Objection was sustained to questions by defense counsel seeking to elicit the name of the informant. Defendant then produced Willie Dandridge, an inmate at San Quentin prison, and alleged he was the informant. Dandridge was permitted to testify on voir dire and admitted that he was at defendant's house but was uncertain as to the date. He admitted that defendant threw a key out of the window to him; that he left defendant's premises in a blue DeSoto cab; he denied that he gave money to or purchased narcotics from the defendant. He denied he gave a package of narcotics to Inspector Noel on December 14, 1955, or to Officer Rinken on January 19, 1956. He denied he had informed officer Noel or any other state officer that narcotics could be or had been purchased from defendant. On cross-examination Dandridge denied that he had ever been in the State Building or had agreed to help Inspector Noel. Dandridge did admit that Gerald Williams was at defendant's apartment the day he was there. The defendant asked to call Willie Dandridge as his witness at the trial before the jury but the district attorney objected and the court sustained the objection. The defendant testified on his own behalf and categorically denied any and all sales of narcotics. He denied any telephone conversations with the informant and he testified that the officers threatened him and actually used force on his person unnecessarily at the time of the arrest. Gerald Williams corroborated the defendant's testimony as to most of the events transpiring on January 19, 1956.

Admissibility of Telephone Conversation.

[1a] Defendant charges the court erred in permitting an officer to relate a telephone conversation between the defendant and an informant. The officer listened to the conversation [149 Cal. App. 2d 442] by means of an amplifier attached to the receiver and an extension cord. Defendant contends "the listening-in" by the officer was an invasion of defendant's right of privacy guaranteed by the Constitution of the United States, by article I, section 19 of the California Constitution, and that it was a violation of Penal Code, section 640. The identical question was presented in the case of People v. Malotte, 46 Cal. 2d 59 [292 P.2d 517], in which case the officers placed a recording device under a bed, connected it to an induction coil and recorded a telephone conversation. [2] The court held at page 63:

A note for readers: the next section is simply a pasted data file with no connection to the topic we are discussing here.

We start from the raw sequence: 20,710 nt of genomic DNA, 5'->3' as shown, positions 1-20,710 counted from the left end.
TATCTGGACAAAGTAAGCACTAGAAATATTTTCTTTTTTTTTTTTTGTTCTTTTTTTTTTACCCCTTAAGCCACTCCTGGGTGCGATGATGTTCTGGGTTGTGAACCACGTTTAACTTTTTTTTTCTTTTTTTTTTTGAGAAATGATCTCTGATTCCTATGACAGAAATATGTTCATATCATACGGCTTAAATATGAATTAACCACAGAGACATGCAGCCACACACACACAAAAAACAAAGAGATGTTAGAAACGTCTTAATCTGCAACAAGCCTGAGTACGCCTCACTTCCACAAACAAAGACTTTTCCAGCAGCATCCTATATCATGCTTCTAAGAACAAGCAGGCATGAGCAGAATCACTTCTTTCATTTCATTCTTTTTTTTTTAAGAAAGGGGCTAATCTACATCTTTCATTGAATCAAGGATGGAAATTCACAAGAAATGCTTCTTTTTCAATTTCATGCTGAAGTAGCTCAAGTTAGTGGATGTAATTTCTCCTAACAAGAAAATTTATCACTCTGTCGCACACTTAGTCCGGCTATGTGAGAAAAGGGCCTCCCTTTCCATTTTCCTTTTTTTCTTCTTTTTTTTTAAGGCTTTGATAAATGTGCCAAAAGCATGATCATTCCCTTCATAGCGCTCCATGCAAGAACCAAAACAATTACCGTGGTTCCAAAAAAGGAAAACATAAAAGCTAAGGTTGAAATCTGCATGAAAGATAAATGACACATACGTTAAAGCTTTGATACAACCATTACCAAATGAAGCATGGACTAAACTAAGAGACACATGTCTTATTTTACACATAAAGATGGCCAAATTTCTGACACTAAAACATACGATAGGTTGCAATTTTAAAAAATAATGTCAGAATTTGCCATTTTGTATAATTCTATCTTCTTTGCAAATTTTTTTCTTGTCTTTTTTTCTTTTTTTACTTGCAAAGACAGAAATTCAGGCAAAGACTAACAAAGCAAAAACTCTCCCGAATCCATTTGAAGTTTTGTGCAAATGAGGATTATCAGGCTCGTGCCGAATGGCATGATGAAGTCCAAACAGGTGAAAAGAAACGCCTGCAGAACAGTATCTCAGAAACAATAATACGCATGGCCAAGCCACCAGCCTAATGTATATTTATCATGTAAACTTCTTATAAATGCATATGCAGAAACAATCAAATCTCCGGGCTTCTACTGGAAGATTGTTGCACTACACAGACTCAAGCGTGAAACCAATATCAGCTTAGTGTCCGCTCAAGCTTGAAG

"Defendant contends, however, that the evidence was obtained in violation of the Federal Communications Act (47 U.S.C.A. ยง 605), and section 640 of the California Penal Code and that it was, therefore, inadmissible under the rule of People v. Cahan, 44 Cal. 2d 434 [282 P.2d 905].

"Section 605 of the Federal Communications Act provides: '... no person not being authorized by the sender shall intercept any communication and divulge or publish the existence, contents, substance, purport, effect or meaning of such intercepted communication to any person; ...' A majority of the federal courts define 'intercept' as used in section 605 to mean 'to take or seize by the way, or before arrival at the destined place,' and hold that there is no interception when the intended receiver consents to or directs the overhearing of the communication at the moment it reaches him. [Citations.] The United States Supreme Court, approving this definition in the Goldman case, supra, 316 U.S. 129, 134 [62 S. Ct. 993, 86 L. Ed. 1322], went on to say: '[Intercept] does not ordinarily connote the obtaining of what is to be sent before, or at the moment, it leaves the possession of the proposed sender, or after, or at the moment it comes into the possession of the intended receiver.' (See Reitmeister v. Reitmeister, 162 F.2d 691). Thus, as in the present case, where the conversation was recorded by the officers 'at the moment' it reached the 'intended receiver,' there was no interception within the meaning of section 605 of the Federal Communications Act. There was likewise no invasion of privacy in violation of section 640 of the Penal Code. There is no learning of the contents of a communication 'fraudulently, clandestinely, or in any other unauthorized manner' when one of the participants to the conversation consents to or directs its overhearing or preservation. (See, People v. Channel, 107 Cal. App. 2d 192, 200 [236 P.2d 654].)" [149 Cal. App. 2d 443]